Self Portrait by Katie West
Early this morning it occurred to me that it is almost March. And the first, next elated thought that followed was: It’s almost time for Coming & Crying to become a real live book!
I’m looking forward to this book more than I am the culmination of friends’ pregnancies (No offense ladies - babies are great). I’m anticipating it not just for the content (though I’m booking plenty of Alone Time In the Bath Tub for reading it) but for the process and what it makes possible.
I think we underplay how significant it is to watch this collection of talented and dedicated women (AND MEN, I know!) create and continue hoisting forward their work. Despite their resources, geographic relevance, fame or lack thereof. In spite of what anyone may think of them, what people will surely say. I’m encouraged by a world where Katie West’s photography and writing will be lauded, where she has the balls to put it out there and keep putting it out there and saying, this is what I do and I’m proud of it. Where Tess Lynch doesn’t have to just be funny, she can damn well write earnestly about handjobs if she wants to. And the list goes on. I don’t know Melissa, but she writes with a matter of fact forthrightness that is convicting, that makes me want to be less flippant, less self-deprecating. And I’m encouraged that we’re listening and considering and not disregarding her or any of these women as sensationalistic; The furthest thing from what they are.
And of course, Meaghan. Of whom I am proud like few other people I know. For her guts and work and focus and transparency. Yeah, it’s not for everyone. I know, I know. Some of us have Grown Up jobs or children or simply value our privacy too much. That’s fine. But there’s something to profoundly admire in how much Meaghan and Melissa and the whole crew believe in this project and are willing to bare themselves because they believe in Conversation. Meag so sincerely regrets the dearth of honest, reverent writing about sex and what an important, complicated, elating, crushing part of our lives it is that she’s going to clamor to correct that it in the public square. And then she’s going to go out and find KickStarter and unflinchingly ask people she knows, loves, doesn’t know, doesn’t like to contribute to this and be a part of it. Both in terms of their finances and their own stories. Because it matters to her. Not just in private, not just in one segmented room of her life. It matters to her no matter where she is and she has the artistic courage and transparency to say that and let the world be damned. To tell her mom and her aunt and her sister about it. The men she’s dated and will date yet. Her employers and her former employers.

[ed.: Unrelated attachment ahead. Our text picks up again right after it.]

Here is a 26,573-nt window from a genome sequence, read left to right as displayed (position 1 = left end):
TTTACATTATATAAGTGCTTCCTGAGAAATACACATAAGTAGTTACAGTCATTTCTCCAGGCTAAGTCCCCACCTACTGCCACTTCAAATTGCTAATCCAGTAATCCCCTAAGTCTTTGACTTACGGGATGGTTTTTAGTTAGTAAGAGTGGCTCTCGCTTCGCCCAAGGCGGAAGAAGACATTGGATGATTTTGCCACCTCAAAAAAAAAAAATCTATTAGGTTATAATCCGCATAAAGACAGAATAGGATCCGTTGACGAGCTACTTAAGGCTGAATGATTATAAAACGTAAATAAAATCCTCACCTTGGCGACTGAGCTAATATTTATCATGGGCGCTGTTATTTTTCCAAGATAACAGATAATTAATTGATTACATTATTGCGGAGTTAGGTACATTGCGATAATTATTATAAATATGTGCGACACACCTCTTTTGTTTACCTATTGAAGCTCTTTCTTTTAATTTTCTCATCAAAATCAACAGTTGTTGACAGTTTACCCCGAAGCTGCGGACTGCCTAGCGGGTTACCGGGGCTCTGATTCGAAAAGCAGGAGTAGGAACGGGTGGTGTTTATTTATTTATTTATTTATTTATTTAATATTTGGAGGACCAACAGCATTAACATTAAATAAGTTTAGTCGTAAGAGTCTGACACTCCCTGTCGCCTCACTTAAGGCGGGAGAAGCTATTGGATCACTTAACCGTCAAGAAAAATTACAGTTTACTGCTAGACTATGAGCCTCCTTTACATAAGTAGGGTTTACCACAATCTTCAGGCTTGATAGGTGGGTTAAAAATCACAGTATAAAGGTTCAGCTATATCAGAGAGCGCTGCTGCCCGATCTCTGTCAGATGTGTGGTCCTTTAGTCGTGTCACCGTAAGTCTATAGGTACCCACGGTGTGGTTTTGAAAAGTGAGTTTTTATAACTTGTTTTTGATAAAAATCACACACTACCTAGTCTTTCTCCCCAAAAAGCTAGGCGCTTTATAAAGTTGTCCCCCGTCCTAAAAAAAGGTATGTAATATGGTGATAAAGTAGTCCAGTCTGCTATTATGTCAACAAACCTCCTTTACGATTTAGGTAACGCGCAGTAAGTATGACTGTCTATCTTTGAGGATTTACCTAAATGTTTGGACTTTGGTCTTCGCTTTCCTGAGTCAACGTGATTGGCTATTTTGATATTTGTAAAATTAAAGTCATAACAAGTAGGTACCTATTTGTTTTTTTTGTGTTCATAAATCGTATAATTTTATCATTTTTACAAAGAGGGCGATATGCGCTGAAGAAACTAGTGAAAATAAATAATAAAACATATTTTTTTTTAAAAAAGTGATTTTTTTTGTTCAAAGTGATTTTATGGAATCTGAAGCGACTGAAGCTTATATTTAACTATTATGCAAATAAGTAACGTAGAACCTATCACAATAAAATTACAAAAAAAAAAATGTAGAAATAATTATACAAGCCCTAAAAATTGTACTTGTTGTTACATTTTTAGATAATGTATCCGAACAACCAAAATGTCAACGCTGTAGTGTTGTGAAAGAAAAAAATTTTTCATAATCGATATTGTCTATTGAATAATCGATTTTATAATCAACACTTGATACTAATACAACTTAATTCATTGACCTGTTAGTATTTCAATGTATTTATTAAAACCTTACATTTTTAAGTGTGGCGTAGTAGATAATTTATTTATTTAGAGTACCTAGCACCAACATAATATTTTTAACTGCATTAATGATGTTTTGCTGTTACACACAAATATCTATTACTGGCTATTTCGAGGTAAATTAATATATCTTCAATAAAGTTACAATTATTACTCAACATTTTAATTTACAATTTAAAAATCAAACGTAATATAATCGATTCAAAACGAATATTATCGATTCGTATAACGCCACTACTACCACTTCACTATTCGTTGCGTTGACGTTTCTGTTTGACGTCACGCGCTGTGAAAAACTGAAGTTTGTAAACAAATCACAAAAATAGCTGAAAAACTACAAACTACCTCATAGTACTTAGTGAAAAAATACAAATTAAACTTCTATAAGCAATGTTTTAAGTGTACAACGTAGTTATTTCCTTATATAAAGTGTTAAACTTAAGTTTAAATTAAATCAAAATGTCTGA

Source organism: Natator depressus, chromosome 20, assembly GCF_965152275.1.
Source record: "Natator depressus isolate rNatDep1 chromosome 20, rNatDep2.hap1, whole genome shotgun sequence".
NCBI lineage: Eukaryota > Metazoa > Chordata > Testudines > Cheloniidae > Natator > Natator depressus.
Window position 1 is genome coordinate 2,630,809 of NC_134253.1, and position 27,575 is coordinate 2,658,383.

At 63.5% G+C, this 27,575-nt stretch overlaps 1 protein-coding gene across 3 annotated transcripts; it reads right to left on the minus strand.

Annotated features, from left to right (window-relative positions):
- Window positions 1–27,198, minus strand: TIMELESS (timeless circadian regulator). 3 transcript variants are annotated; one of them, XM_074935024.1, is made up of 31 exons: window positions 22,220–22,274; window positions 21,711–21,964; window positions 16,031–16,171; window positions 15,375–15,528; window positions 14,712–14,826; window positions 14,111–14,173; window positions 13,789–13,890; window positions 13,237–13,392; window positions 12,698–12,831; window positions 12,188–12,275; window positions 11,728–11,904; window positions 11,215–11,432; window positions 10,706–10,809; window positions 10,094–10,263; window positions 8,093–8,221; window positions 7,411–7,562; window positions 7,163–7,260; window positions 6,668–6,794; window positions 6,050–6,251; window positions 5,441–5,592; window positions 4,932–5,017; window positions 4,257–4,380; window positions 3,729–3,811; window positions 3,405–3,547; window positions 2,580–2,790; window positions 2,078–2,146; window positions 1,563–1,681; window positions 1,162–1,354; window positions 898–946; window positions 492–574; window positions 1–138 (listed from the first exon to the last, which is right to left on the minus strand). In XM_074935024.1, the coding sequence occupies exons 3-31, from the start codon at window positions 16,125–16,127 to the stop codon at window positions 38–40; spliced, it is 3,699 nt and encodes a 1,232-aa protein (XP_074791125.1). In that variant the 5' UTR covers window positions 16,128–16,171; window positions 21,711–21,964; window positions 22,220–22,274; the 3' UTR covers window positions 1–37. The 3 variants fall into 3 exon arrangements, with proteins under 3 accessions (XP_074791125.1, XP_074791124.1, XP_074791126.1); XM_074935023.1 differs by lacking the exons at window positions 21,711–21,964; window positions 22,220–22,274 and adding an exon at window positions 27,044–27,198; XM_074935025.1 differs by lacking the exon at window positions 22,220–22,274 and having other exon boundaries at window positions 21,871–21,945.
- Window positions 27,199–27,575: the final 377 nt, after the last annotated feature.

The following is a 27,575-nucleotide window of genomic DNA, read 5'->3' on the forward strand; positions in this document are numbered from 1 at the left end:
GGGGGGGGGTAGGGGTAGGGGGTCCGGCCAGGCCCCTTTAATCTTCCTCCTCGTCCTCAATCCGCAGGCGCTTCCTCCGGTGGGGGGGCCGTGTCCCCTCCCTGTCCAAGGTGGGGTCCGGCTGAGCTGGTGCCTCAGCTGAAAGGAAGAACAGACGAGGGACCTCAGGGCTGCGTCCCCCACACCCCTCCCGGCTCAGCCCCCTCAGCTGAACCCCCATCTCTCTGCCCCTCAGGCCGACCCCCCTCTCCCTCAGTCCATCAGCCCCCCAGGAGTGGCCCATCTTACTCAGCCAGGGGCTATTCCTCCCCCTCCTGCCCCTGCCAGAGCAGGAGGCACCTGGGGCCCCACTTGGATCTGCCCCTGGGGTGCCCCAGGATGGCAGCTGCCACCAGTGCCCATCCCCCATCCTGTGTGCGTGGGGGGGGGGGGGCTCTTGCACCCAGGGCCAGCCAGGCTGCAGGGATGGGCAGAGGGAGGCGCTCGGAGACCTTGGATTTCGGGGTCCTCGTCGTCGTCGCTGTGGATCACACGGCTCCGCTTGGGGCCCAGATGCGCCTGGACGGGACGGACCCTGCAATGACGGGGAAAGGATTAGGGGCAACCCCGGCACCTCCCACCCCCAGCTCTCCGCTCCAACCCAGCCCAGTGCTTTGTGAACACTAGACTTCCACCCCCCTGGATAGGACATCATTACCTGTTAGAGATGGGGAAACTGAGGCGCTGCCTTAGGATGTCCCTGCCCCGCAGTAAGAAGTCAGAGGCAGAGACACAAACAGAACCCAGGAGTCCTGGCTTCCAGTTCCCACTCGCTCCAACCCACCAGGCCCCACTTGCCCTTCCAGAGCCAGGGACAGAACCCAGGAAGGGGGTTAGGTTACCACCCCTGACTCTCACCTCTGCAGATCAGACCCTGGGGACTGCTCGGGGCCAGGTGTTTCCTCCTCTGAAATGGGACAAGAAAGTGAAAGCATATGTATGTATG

She’s unconditionally proud of what matters to her and her ability to write about; How many of us are willing to be that earnest about anything?
Maybe most of all, the thing that kills me is all of these women’s ability to stake a new flag - to say: This is who I am. I am a writer who writes from my guts about Anything I want to say and I won’t cushion it to get some lucrative corporate job with people who wouldn’t approve. Or to ensure that some man won’t think I am too much, too honest, too difficult, too aggressive.
I guess I mean she and so many of the other women in this book are not compromising. And that’s not the entire point of the book but it’s a little manifesto that catches my attention and makes me proud to be a woman, and to have the chance to support them.
So that’s it - that’s my point.
There are only four days left to buy this book. And more importantly, to support a group of writers and artists who aren’t sitting around, remaining limited by convention or conventional publishing or our judgment.
I’m so excited to watch this thing happen. You should be too.